How is YOUR school doing on these measures? The Dept of Ed partnered with +AT&T and +McGraw Hill to offer a dashboard to district leadership teams for self-assessment, planning and data tracking. Its a great tool for focusing your team on the vague idea of "21st century learning."

After the first day of the summit, I was curious what my own students thought about that, so for my second day out, I left the following writing prompt for them:
The way I wrote the prompt, the kids understandably took it down to their experience as students, but I was surprised to the extent that many of them said it was because their teachers didn't care about them. I don't know how different the results may have been with higher performing students (these were my juniors/seniors who have failed at least 1 semester of math and many of which will not move on to Algebra 2), or with kids from a different district, but rather than focusing on student use of technology and the lack thereof in most of our classrooms, the narrative I saw developing as I transcribed in the handwritten responses were that my school is failing students (in the sense of not fulfilling our mandate to prepare them for what's next) not because of irrelevant work, but mostly because teachers either did not care, were not good teachers, or both.

You can read the full text of student responses here.

The ones who DID respond positively usually referred to career and technical ed classes we offer (business, food, Project Lead the Way), or in offering the ACT or scholarship information, which almost hits on the second to last Future Ready principal listed above, but still discounts the technology that can be leveraged to enhance those opportunities.

I've also included a few word clouds trying to best visualize the narrative I saw developing. If you read the full responses, I think you'll agree none of these quite "get" it, but the ones where "don't" is most prominent come close.

So what do you DO with this information?
I'm pretty sure part of the discrepancy between their responses and the Future Ready principals was a combination of the way I worded the prompt and the students' own experiences. Obviously they wouldn't have anything to say about teachers' professional learning opportunities or mentoring other districts in digital learning.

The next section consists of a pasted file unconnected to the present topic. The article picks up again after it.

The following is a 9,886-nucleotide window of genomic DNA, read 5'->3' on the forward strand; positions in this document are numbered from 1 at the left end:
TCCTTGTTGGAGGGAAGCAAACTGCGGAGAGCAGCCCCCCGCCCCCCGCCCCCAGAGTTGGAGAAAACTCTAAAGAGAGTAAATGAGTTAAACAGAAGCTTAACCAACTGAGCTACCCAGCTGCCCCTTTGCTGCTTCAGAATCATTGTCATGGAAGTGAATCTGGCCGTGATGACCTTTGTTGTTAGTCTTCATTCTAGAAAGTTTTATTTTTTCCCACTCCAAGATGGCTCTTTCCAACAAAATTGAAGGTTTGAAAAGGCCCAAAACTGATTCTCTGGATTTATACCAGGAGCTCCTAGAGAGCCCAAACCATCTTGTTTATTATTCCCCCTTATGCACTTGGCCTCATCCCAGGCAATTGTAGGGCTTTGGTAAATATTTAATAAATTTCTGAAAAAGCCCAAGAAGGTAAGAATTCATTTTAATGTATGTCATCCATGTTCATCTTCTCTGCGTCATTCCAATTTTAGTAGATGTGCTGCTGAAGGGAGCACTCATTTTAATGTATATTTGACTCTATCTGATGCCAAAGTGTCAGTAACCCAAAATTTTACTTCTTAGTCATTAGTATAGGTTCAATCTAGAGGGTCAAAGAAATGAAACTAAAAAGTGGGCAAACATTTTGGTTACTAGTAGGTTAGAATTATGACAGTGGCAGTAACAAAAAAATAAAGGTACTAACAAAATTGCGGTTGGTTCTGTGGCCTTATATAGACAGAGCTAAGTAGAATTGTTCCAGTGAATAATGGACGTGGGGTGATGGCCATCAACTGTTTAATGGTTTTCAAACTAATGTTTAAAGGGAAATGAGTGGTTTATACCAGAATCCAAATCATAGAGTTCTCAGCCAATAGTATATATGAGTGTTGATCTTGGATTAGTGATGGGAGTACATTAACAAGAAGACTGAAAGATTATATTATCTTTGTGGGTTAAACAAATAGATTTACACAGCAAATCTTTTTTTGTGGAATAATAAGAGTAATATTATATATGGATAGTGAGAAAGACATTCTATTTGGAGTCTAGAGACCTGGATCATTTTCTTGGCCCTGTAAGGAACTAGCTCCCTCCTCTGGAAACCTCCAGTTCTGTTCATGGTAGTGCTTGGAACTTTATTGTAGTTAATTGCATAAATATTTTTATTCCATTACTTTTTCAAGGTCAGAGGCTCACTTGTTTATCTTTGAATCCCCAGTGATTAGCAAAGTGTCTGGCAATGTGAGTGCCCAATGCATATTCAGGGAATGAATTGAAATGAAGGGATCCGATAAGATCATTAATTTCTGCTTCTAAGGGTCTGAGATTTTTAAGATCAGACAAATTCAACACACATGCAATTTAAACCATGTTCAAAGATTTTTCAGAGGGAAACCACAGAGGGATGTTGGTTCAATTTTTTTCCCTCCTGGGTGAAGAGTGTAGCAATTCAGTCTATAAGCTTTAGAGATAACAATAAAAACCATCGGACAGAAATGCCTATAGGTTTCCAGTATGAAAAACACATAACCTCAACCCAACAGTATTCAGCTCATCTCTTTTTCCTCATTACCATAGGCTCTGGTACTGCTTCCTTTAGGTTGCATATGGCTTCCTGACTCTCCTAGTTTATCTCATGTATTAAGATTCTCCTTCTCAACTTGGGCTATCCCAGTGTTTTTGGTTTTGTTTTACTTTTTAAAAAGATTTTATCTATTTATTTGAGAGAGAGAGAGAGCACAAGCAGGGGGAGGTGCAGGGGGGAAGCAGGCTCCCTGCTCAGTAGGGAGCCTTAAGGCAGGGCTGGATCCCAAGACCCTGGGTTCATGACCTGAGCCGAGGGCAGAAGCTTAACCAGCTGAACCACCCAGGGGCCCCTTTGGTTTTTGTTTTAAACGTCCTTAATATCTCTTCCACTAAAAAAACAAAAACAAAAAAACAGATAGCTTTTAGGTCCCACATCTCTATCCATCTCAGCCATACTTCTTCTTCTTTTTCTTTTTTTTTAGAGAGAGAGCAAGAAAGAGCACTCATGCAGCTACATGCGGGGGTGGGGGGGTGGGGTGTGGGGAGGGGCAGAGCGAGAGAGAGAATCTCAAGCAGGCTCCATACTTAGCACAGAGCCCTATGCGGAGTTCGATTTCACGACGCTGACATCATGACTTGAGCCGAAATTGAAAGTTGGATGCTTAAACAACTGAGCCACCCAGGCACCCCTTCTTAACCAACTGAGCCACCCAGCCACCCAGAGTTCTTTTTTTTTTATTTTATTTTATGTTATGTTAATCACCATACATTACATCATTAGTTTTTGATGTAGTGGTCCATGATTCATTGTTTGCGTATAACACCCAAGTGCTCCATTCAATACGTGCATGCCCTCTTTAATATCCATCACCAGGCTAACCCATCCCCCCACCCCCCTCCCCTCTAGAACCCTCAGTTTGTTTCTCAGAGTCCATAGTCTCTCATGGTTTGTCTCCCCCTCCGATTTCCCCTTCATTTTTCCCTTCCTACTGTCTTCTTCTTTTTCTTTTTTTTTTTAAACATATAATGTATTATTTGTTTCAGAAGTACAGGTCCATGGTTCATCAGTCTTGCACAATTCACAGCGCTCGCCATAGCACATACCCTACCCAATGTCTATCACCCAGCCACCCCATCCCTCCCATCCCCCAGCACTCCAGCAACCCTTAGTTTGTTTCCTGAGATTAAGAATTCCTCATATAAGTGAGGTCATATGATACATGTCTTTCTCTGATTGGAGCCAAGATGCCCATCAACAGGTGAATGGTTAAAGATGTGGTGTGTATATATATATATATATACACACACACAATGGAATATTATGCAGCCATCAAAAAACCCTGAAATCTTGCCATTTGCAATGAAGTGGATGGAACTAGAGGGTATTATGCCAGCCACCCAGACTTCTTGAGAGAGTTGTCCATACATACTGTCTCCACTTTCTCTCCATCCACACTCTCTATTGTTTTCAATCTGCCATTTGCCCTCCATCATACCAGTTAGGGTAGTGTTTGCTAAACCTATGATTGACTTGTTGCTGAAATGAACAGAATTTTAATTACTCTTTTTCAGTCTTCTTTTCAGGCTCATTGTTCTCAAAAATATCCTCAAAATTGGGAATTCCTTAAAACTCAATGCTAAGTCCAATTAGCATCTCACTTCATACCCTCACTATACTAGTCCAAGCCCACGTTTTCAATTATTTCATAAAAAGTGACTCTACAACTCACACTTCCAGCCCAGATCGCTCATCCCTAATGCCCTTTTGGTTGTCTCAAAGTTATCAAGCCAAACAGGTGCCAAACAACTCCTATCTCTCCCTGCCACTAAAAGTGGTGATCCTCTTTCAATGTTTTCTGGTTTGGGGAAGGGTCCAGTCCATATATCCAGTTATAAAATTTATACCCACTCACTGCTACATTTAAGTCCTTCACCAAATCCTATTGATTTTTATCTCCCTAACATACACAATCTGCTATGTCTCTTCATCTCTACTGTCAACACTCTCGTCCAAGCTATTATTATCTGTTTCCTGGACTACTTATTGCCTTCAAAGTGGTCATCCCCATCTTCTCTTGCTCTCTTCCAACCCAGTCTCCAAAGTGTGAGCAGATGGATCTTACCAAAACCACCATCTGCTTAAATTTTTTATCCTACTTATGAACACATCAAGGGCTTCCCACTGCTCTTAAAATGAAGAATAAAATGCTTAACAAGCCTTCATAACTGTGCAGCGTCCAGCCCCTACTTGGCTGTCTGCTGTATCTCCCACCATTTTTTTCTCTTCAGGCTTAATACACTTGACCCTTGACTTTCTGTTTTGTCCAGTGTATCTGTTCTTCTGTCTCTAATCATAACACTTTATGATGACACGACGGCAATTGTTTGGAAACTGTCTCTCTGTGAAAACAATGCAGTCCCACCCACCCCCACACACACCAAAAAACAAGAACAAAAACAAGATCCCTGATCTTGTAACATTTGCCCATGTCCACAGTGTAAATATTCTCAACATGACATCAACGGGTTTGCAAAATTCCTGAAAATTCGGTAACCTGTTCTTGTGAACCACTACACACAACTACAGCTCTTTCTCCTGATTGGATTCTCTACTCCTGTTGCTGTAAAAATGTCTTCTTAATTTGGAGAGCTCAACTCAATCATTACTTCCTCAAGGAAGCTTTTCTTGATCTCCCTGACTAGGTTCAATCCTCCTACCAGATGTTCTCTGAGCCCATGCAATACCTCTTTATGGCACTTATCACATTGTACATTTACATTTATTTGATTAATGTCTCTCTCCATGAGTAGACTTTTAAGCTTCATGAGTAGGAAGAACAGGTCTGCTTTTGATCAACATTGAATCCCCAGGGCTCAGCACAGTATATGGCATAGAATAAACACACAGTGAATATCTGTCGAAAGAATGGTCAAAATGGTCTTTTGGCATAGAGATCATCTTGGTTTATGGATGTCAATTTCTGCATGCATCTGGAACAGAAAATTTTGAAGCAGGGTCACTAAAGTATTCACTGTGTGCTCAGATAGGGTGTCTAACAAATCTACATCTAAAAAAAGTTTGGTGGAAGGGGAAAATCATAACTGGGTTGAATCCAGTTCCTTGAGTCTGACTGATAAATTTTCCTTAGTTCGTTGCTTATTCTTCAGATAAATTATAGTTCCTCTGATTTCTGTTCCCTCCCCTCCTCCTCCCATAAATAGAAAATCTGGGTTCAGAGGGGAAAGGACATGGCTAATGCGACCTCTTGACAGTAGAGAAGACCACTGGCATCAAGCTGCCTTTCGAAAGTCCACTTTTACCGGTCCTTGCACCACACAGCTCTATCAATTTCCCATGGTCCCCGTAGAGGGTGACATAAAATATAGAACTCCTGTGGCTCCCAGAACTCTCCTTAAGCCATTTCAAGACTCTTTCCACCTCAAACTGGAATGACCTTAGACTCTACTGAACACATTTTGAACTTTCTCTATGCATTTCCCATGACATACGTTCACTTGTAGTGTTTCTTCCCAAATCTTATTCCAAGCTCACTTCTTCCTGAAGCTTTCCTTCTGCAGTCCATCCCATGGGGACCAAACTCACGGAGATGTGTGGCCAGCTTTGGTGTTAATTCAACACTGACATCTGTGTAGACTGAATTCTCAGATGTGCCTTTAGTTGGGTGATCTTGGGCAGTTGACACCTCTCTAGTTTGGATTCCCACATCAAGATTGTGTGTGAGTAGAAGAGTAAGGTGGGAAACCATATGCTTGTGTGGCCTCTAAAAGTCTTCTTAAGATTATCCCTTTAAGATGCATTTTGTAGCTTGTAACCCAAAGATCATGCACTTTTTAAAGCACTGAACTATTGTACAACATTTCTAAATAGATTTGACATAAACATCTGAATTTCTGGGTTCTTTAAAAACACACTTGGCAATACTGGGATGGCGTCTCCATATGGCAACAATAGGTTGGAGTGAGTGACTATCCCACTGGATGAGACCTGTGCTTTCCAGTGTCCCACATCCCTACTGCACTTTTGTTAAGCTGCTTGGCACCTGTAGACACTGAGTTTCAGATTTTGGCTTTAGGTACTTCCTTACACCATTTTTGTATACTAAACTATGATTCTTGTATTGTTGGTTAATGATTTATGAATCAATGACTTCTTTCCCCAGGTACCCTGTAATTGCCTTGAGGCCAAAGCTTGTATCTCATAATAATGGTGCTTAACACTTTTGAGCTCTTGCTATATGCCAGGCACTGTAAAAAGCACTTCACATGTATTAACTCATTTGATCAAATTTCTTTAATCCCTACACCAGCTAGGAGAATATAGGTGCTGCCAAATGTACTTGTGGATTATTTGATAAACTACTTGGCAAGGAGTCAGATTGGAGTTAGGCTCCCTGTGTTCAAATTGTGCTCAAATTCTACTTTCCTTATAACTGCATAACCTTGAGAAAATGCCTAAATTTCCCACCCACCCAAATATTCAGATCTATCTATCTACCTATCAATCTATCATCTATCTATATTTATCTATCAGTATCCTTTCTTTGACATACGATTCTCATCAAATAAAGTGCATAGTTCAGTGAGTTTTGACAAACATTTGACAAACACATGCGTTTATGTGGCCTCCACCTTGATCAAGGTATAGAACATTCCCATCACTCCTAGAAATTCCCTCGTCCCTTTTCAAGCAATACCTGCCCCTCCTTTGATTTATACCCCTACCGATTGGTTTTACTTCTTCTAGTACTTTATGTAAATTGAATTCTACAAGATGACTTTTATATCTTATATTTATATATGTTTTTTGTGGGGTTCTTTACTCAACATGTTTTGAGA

What I DO take away from this is that a school's first priority should be in setting up procedures and systems that let students know implicitly and explicitly that they are cared for and who they are and will become matters. The Summit welcomed Dr. Tiffany Anderson of +Jennings School District, a district close to mine that has taken the pledge and seen a significant turn around from unaccreditation to accreditation in the last several years to tell the Jennings story.  Dr. Anderson laid out three principles they use to guide decisions in the district: relationship, pedagogy, and curriculum. I think its easy to tighten up pedagogy and curriculum - those are processes and fixed by training. Relationship is harder because relationships get hard and ugly sometimes. Relationships are made of people and people mess up.

The day can best be summed up for me and my students in what I tweeted just as Dr. Anderson was wrapping up with her experience guiding the students through understanding and expressing their feelings surrounding the Michael Brown and #Ferguson protests in our community last fall.

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Thanks for sharing!